About the Moon

Lunar, surface, astronaut

The Moon, which is an astronomical body that orbits around the earth is a differentiated world; it comprises of different layers that differ from one another in composition. The heaviest materials are found in the center of the Moon, and the lightest materials are found on the surface or outermost layer. Studies on rotational, seismic and gravity measurement have provided us with information about different layers within the Moon.

The Moon’s dense, metallic core is found at the center. Iron and nickel make up a significant portion of the core. The inner core, which is a solid mass has a diameter of about 480km. The inner core is surrounded with a fluid outer core; thus, increasing the overall diameter of the core to about 660 km. The Moon has a small core which is about 20% of the Moon’s diameter, unlike other terrestrial world like planet Earth with cores nearly 50% of their diameter.

The Mantle and crust are above the Moon’s core. The difference in compositions between these layers illustrates that the moon is completely composed of a large ocean of magma. Crystal formation begins within the magma as it cools off. Lighter minerals, especially anorthositic plagioclase feldspar, crystalized and migrated to the surface forming the Moon’s crust. While crystals of denser minerals, such as pyroxene and olivine moved down to the bottom of the ocean. The mantle is more extensive than the crust; it has a thickness of about 1350km while the crust has an average thickness of about 50 km. Another interesting fact is that the Moon’s crust appears thinner on the side of the Moon facing Earth, and the side of the Moon not facing Earth is thicker. Many researchers are still investigating why this is so.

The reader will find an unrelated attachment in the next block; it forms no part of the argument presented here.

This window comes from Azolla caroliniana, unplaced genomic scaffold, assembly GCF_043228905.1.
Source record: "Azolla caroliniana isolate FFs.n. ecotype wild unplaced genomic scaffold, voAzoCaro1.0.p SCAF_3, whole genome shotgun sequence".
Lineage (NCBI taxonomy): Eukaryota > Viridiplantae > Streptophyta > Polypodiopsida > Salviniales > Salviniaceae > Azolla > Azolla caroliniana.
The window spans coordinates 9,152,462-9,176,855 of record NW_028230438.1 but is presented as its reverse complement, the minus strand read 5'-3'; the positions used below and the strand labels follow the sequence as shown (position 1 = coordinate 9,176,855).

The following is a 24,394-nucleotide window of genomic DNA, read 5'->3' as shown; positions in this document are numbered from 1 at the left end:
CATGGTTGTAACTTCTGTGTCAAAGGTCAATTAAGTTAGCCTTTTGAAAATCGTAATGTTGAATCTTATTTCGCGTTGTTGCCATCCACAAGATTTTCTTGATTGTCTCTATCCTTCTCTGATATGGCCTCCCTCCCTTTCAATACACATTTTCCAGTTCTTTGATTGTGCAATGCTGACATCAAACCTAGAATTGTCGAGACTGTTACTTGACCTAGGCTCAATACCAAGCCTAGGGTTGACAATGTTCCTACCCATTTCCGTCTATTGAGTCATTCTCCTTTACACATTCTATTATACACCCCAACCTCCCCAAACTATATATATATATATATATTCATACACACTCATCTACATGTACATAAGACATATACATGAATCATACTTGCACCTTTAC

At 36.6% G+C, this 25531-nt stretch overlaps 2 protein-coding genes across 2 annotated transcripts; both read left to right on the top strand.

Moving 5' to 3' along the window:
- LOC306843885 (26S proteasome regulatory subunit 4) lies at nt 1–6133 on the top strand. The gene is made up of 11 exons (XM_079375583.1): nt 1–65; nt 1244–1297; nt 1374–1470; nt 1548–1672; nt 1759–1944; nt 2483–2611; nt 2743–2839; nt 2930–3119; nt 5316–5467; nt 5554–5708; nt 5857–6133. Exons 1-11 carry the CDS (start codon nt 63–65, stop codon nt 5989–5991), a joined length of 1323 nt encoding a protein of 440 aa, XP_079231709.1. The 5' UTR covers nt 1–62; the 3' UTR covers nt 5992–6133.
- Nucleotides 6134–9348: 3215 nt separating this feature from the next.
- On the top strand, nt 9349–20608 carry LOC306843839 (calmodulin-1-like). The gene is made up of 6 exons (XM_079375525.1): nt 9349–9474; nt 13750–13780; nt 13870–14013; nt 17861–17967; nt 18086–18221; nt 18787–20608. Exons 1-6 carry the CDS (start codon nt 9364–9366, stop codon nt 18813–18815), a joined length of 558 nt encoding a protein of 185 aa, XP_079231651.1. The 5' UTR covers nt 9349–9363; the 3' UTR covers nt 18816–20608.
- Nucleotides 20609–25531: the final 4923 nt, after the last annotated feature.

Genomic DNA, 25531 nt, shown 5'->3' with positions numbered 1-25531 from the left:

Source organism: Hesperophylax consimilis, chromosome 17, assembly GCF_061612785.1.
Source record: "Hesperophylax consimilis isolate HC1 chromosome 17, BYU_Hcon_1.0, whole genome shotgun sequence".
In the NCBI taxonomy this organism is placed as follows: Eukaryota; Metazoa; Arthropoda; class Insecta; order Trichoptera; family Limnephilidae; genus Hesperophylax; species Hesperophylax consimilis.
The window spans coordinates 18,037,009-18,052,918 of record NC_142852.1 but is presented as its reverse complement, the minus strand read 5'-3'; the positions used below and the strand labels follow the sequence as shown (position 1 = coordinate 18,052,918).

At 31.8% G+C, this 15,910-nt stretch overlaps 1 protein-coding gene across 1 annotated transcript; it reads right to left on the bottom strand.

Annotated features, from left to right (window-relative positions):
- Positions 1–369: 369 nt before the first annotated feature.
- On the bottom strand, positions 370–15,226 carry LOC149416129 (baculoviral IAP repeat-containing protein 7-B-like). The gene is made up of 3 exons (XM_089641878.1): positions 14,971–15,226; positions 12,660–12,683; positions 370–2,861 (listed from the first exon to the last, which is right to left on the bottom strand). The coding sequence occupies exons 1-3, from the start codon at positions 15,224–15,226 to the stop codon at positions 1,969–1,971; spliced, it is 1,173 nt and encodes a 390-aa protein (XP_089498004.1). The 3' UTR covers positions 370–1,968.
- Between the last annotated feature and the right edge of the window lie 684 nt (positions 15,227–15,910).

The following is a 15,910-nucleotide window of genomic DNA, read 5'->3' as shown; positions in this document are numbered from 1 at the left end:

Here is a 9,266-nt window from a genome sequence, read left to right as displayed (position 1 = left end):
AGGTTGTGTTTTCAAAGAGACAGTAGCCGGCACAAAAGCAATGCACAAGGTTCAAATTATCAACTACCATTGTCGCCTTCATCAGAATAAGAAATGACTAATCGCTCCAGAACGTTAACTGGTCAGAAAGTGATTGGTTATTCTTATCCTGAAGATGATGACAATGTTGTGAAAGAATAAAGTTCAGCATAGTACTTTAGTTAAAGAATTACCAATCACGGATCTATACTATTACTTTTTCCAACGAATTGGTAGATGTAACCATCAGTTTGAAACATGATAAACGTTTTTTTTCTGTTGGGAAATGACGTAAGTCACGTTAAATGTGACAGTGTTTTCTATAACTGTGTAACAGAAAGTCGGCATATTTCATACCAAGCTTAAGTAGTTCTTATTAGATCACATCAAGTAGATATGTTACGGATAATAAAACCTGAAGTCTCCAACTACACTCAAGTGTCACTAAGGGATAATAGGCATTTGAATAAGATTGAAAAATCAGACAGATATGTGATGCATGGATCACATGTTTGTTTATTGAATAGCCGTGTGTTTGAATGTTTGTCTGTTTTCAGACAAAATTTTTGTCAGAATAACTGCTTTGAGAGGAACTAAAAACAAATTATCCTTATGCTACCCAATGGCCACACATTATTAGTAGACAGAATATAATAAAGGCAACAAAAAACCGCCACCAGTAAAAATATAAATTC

The seismometers left by the Apollo astronauts on the Moon’s surface have shown that four types of moonquakes happen on the Moon. Deep moonquakes that occur about 700 km beneath the lunar surface are tidal activities; this occurs when the Earth’s gravity tug and stretch the Moon’s internal structures. Moonquakes that happen on or close to the surface happen when meteoroid comes in contact with the Moon. Thermal expansion and contraction of rock on the surface or close to the surface can cause another type of extremely shallow moonquake; this goes from the extremely frigid lunar night to the extremely hot lunar daytime. The fourth type of moonquake which can last for over 10 minutes originates at the moderately shallow depths of 20-30 km; this quake can register about 5.5 on the Richter scale. Researchers are still trying to unveil the cause of this fourth type of moonquake.